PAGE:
Housing

'Only A Pavement Away' is helping the homeless into hospitality jobs

The newly-formed charity is targeting getting 500 homeless people, ex-military personnel and people with convictions into bar and restaurant work in its first year

Only A Pavement Away

A charity officially launched on World Homeless Day is aiming to reduce both homelessness and problems in the hospitality sector at the same time.

Only A Pavement Away (OAPA), founded by hospitality stalwart Greg Mangham, has been designed to help homeless people, ex-military personnel and people with convictions into work – while plugging a gap in the staffing crisis currently faced by bars and restaurants across the UK.

Homelessness charity Crisis worked closely with OAPA to advise on the process participants would be led through and to help ensure that they would receive all the care and support they need.

People are referred to OAPA via other charities and partnerships before they receive an initial assessment. They are then placed on the relevant training courses to qualify them for work in hospitality, and finally given comprehensive support with interview preparation by industry professionals.

Each person’s skills are matched to vacancies by charity staff and the client will receive another 12 months of support from OAPA and partners.

The charity said: “It seemed only sensible to look to resolve both problems through one overarching approach, whilst reducing the ever-increasing strain on government funding required to support those who find themselves in such extreme and vulnerable circumstances.

“Jobs in the hospitality industry help those affected to be integrated into communities and positively rebuild their lives and careers.”

Companies which have linked up with the charity in order to provide industry training, relationships and employment include Pub Love, Young’s Pubs, Beds and Bars, Stonegate Pub Company, McMullen and Glendola Leisure.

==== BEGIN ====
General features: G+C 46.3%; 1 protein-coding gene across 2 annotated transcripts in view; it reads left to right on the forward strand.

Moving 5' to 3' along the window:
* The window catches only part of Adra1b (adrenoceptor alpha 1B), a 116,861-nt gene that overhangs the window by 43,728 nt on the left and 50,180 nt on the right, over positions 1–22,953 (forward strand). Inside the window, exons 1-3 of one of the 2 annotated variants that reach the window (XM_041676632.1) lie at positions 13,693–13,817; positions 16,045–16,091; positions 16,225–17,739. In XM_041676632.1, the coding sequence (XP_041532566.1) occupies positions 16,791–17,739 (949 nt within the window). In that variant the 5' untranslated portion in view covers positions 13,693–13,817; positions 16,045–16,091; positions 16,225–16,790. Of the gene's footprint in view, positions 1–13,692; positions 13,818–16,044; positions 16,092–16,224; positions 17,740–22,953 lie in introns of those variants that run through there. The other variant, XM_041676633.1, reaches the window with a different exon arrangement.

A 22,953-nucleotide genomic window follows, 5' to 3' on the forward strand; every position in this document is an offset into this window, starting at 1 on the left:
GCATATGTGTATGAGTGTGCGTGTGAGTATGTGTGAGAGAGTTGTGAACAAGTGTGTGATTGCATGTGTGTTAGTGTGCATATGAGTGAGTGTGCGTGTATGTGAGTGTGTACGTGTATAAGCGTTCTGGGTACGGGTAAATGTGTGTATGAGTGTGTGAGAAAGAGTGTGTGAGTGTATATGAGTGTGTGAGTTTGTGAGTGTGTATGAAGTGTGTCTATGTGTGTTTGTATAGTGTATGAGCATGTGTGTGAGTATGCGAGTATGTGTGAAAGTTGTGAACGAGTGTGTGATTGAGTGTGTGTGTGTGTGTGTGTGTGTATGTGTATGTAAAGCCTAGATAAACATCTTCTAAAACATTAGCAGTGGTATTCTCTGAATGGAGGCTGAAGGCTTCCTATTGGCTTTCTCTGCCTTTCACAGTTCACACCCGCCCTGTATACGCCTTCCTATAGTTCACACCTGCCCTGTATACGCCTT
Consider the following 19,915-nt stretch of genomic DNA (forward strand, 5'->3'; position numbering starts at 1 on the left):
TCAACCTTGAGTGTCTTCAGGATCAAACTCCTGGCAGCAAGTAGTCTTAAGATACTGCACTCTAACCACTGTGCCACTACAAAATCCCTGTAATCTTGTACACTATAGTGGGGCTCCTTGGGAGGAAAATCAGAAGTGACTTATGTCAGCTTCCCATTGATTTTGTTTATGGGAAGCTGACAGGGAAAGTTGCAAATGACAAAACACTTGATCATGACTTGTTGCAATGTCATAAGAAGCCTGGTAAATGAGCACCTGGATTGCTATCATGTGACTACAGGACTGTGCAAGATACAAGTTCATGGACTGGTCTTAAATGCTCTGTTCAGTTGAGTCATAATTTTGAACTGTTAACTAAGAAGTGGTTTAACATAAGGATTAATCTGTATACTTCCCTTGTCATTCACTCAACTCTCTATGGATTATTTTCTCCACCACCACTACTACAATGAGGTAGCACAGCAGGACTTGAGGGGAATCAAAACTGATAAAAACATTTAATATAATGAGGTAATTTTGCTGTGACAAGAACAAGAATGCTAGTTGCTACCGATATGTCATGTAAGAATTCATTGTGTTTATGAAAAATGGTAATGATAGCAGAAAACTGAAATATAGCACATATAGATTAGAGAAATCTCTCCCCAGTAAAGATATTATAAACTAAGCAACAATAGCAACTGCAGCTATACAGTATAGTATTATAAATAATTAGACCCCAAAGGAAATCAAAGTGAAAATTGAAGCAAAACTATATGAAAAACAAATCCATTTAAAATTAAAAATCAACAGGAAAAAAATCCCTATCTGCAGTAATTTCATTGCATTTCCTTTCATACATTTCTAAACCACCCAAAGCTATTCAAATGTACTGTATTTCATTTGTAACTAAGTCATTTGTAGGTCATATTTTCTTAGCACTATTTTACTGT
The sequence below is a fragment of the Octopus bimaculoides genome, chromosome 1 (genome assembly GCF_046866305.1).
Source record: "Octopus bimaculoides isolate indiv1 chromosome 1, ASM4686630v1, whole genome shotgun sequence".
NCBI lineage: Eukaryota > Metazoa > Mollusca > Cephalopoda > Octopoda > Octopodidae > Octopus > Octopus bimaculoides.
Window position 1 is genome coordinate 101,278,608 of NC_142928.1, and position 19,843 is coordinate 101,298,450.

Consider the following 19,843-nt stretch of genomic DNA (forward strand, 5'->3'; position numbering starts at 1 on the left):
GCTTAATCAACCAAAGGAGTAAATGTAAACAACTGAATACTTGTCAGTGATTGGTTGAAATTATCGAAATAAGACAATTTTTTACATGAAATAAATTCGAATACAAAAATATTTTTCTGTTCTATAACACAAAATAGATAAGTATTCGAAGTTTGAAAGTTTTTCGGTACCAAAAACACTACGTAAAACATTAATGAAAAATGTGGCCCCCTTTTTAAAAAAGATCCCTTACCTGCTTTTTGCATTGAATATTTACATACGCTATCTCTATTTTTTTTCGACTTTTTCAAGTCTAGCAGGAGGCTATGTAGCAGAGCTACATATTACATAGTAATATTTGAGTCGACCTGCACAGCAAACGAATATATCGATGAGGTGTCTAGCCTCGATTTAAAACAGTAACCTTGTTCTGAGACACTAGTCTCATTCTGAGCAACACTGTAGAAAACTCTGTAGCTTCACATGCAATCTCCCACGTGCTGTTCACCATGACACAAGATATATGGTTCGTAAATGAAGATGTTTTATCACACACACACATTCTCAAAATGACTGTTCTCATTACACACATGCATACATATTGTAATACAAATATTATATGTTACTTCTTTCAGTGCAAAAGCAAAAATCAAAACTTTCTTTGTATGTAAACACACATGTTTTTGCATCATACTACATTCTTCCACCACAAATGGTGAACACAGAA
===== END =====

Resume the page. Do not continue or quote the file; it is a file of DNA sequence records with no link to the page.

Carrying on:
A partnership has also been arranged with the High Sheriff of Suffolk to help those leaving prison into a job in hospitality.

Mangham, also OAPA’s chief executive, said: “Our mission is to help reintegrate people back into society through employment, giving individuals a fresh start, whether homeless, ex-military personnel or ex-offenders.

“We have an opportunity to nurture a partnership between those charities who help the vulnerable, with an industry that is looking to fill a wealth of roles and opportunities with people from all walks of life.

Programme trials have been running since April, but the charity was officially launched ahead of the pilot findings being taken in front of MPs in the House of Commons.

OAPA aims to have up to 500 disadvantaged people in jobs within the first year.

Those behind the charity met with the Ministry of Justice’s offender employment team plus social justice charity Nacro and the Corbett Network (which links dozens of rehabilitation project heads) in order to develop their strategy.

“Through the support of many other passionate people in the sector the project has been brought to life and now we are working to ensure our partnerships, processes and support package has the solid foundation from which to grow the charity,” added Greg.

Image: OAPA

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